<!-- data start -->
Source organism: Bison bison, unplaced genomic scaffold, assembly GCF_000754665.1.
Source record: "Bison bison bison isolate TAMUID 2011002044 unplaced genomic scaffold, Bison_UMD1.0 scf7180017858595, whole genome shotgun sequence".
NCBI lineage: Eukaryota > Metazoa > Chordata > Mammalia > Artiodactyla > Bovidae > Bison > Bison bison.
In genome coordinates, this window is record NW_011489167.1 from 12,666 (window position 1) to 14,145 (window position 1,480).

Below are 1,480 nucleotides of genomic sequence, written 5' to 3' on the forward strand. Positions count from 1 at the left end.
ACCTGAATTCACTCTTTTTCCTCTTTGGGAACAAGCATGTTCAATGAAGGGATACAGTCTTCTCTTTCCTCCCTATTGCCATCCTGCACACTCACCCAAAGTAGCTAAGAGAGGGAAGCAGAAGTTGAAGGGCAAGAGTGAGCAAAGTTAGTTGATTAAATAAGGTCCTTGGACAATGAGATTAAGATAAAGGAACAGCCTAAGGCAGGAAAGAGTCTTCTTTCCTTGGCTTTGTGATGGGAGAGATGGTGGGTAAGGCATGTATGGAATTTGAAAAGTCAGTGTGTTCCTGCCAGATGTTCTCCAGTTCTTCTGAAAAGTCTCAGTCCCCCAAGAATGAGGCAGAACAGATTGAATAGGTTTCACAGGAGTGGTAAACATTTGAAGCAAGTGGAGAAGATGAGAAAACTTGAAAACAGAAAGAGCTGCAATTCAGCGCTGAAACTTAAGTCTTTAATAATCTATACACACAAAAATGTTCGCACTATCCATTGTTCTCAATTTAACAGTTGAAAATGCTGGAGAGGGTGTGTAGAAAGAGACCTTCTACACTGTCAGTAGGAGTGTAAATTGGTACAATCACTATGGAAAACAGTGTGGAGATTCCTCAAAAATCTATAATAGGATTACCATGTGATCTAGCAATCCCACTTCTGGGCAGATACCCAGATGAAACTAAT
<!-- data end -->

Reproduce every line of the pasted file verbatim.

Source organism: Bison bison, unplaced genomic scaffold, assembly GCF_000754665.1.
Source record: "Bison bison bison isolate TAMUID 2011002044 unplaced genomic scaffold, Bison_UMD1.0 scf7180017858595, whole genome shotgun sequence".
NCBI lineage: Eukaryota > Metazoa > Chordata > Mammalia > Artiodactyla > Bovidae > Bison > Bison bison.
In genome coordinates, this window is record NW_011489167.1 from 12,666 (window position 1) to 14,145 (window position 1,480).

Below are 1,480 nucleotides of genomic sequence, written 5' to 3' on the forward strand. Positions count from 1 at the left end.
ACCTGAATTCACTCTTTTTCCTCTTTGGGAACAAGCATGTTCAATGAAGGGATACAGTCTTCTCTTTCCTCCCTATTGCCATCCTGCACACTCACCCAAAGTAGCTAAGAGAGGGAAGCAGAAGTTGAAGGGCAAGAGTGAGCAAAGTTAGTTGATTAAATAAGGTCCTTGGACAATGAGATTAAGATAAAGGAACAGCCTAAGGCAGGAAAGAGTCTTCTTTCCTTGGCTTTGTGATGGGAGAGATGGTGGGTAAGGCATGTATGGAATTTGAAAAGTCAGTGTGTTCCTGCCAGATGTTCTCCAGTTCTTCTGAAAAGTCTCAGTCCCCCAAGAATGAGGCAGAACAGATTGAATAGGTTTCACAGGAGTGGTAAACATTTGAAGCAAGTGGAGAAGATGAGAAAACTTGAAAACAGAAAGAGCTGCAATTCAGCGCTGAAACTTAAGTCTTTAATAATCTATACACACAAAAATGTTCGCACTATCCATTGTTCTCAATTTAACAGTTGAAAATGCTGGAGAGGGTGTGTAGAAAGAGACCTTCTACACTGTCAGTAGGAGTGTAAATTGGTACAATCACTATGGAAAACAGTGTGGAGATTCCTCAAAAATCTATAATAGGATTACCATGTGATCTAGCAATCCCACTTCTGGGCAGATACCCAGATGAAACTAAT